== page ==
TORRANCE — The honeymoon is over.
After priding themselves for many years on harmony, courtesy, and keeping the city's dirty linen private, City Council members are increasingly argumentative among themselves at meetings and have publicly voiced displeasure with City Manager LeRoy Jackson.
"All you have to do is watch TV," said first-year Councilwoman Dee Hardison, referring to the weekly live telecasts of council meetings on cable television. "It does not give the city a very good light. It's kind of an awkward time."
Because of its past tradition of keeping potentially embarrassing city matters private, many of those interviewed--council members, city officials, business representatives and presidents of homeowner groups were hesitant to discuss the apparent divisiveness among council members. Some would not comment; others would only talk if their names were not used.
Reasons for Change
Those interviewed gave at least four reasons for the changing character of the council:
- A new mayor, the first woman to hold that office, who is still not totally accepted by some male council members and who is replacing a strong, well-liked and respected mayor.
- A change in the makeup of the council; three of the seven members have served less than three years.
- A tight 1986-87 budget that forced council members to compete to get their pet projects funded.
- A shift from a pro-business to a pro-residential attitude that has been going on for three years but has intensified as new council members have been elected.
Sources close to the council have said some council members are chauvinistic and do not pay Mayor Katy Geissert the respect shown to the men on the council. Her efforts to run council meetings have been frequently challenged, something they said did not happen often while Jim Armstrong was mayor.
Regarding her sex, Geissert said, "That may be difficult for some people to deal with but I believe I have generally been accepted."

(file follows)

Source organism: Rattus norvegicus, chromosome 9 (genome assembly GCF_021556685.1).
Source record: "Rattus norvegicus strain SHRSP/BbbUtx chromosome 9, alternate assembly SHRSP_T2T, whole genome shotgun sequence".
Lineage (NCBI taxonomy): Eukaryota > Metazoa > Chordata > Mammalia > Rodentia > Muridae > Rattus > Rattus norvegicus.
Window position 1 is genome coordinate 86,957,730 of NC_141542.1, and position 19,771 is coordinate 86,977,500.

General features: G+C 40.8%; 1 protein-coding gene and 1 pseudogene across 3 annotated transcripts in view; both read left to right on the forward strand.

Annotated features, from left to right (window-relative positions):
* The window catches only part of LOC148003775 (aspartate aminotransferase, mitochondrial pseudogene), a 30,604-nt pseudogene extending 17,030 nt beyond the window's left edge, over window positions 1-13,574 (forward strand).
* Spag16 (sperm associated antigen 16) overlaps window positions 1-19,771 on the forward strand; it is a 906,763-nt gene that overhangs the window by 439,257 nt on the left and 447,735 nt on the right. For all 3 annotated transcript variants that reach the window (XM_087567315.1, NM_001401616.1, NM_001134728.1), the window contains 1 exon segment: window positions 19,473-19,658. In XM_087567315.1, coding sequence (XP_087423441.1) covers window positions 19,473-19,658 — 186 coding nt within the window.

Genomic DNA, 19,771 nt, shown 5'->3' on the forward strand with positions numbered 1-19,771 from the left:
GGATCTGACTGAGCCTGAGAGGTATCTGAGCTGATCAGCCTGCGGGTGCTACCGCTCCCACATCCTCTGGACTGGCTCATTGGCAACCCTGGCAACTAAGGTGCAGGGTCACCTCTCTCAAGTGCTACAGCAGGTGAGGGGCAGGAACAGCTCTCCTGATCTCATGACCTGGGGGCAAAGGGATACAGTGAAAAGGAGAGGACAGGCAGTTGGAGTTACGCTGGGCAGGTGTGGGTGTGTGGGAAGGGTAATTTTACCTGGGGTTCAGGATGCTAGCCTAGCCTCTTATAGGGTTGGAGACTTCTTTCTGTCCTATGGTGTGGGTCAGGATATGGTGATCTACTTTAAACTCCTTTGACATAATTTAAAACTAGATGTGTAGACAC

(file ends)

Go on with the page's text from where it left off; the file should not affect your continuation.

But it is the shift by the council to a slow-growth approach that began in 1984 that seems to be the biggest factor for the change in the council's public image.
"There's always been some conflict on the council," said Michael Bedinger, an airport commissioner and president of the Council of Homeowners Assns. of Torrance, an umbrella group of homeowners groups. "But I think lately that the council that represents the Chamber (of Commerce) and commercial interests has been changed with people who represent the (pro-residential) interests. People who were on the winning side are now on the losing side."
Barbara Honeycutt, president of the Southwood Assn., said she is concerned that the public disagreements could get out of hand.
"We don't want a rubber-stamp council," she said. "We can have constructive criticism." She quoted a phrase often used by former Mayor Armstrong that "we can disagree but we don't have to be disagreeable."
Robert Seitz, Torrance Area Chamber of Commerce executive director, declined to comment, but another member of the business community expressed concern.
"The council seems more polarized than in previous years," said the businessman, who asked that his name not be used. "The harmony that was there, the mutual respect that was there has dwindled. It seems no middle ground is being reached any more. It seems (issues) go one way or the other. That's not only not good for the business community, I don't think it's good for the community in general."
The disagreement over the city manager's effectiveness, sources said, is the most visible example of maneuvering by council members to establish power.
The sources say the lines are drawn this way: Mayor Geissert and Hardison are Jackson's strongest supporters and Councilmen Bill Applegate and Tim Mock are his strongest critics. Councilmen George Nakano, Mark Wirth and Dan Walker represent the middle ground.
Council members said the battle intensified early last month behind closed doors when a council committee on executive salaries--made up of Nakano, Mock and Applegate--recommended a 4% pay raise to all department managers except Jackson, whom they faulted on several counts. Jackson's salary is $80,000 a year.
The recommendation to deny Jackson a raise caught Hardison, Wirth and Mayor Geissert unawares.
"It was a surprise to me," said Hardison after the meeting. "I was not even aware that he was a concern. I thought it was very unfair."
Walker said he was not surprised by the committee's recommendation because he knew some committee members had reservations about Jackson's performance.
The entire council met privately with Jackson this week to discuss their concerns.
And, after an executive session Tuesday, Jackson said the council had not completed its evaluation of him and would defer any action until the next meeting.
Sources said committee members have expressed several reservations about Jackson: